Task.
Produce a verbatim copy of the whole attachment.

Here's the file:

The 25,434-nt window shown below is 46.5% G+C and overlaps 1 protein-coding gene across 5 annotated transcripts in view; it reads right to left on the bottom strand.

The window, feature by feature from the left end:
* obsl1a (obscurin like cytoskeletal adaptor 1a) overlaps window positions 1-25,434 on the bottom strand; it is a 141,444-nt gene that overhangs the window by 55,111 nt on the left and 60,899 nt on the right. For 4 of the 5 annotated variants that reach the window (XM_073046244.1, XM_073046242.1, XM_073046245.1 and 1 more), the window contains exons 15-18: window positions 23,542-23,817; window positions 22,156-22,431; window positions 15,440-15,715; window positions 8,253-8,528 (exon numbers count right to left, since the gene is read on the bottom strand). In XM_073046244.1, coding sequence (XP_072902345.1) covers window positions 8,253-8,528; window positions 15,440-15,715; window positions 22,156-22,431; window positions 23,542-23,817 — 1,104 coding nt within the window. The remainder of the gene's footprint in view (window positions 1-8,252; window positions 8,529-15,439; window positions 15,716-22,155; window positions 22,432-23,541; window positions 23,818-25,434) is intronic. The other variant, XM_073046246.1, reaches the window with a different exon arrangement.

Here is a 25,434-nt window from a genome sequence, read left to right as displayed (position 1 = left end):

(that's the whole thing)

The 25,434-nt window shown below is 46.5% G+C and overlaps 1 protein-coding gene across 5 annotated transcripts in view; it reads right to left on the bottom strand.

The window, feature by feature from the left end:
* obsl1a (obscurin like cytoskeletal adaptor 1a) overlaps window positions 1-25,434 on the bottom strand; it is a 141,444-nt gene that overhangs the window by 55,111 nt on the left and 60,899 nt on the right. For 4 of the 5 annotated variants that reach the window (XM_073046244.1, XM_073046242.1, XM_073046245.1 and 1 more), the window contains exons 15-18: window positions 23,542-23,817; window positions 22,156-22,431; window positions 15,440-15,715; window positions 8,253-8,528 (exon numbers count right to left, since the gene is read on the bottom strand). In XM_073046244.1, coding sequence (XP_072902345.1) covers window positions 8,253-8,528; window positions 15,440-15,715; window positions 22,156-22,431; window positions 23,542-23,817 — 1,104 coding nt within the window. The remainder of the gene's footprint in view (window positions 1-8,252; window positions 8,529-15,439; window positions 15,716-22,155; window positions 22,432-23,541; window positions 23,818-25,434) is intronic. The other variant, XM_073046246.1, reaches the window with a different exon arrangement.

Here is a 25,434-nt window from a genome sequence, read left to right as displayed (position 1 = left end):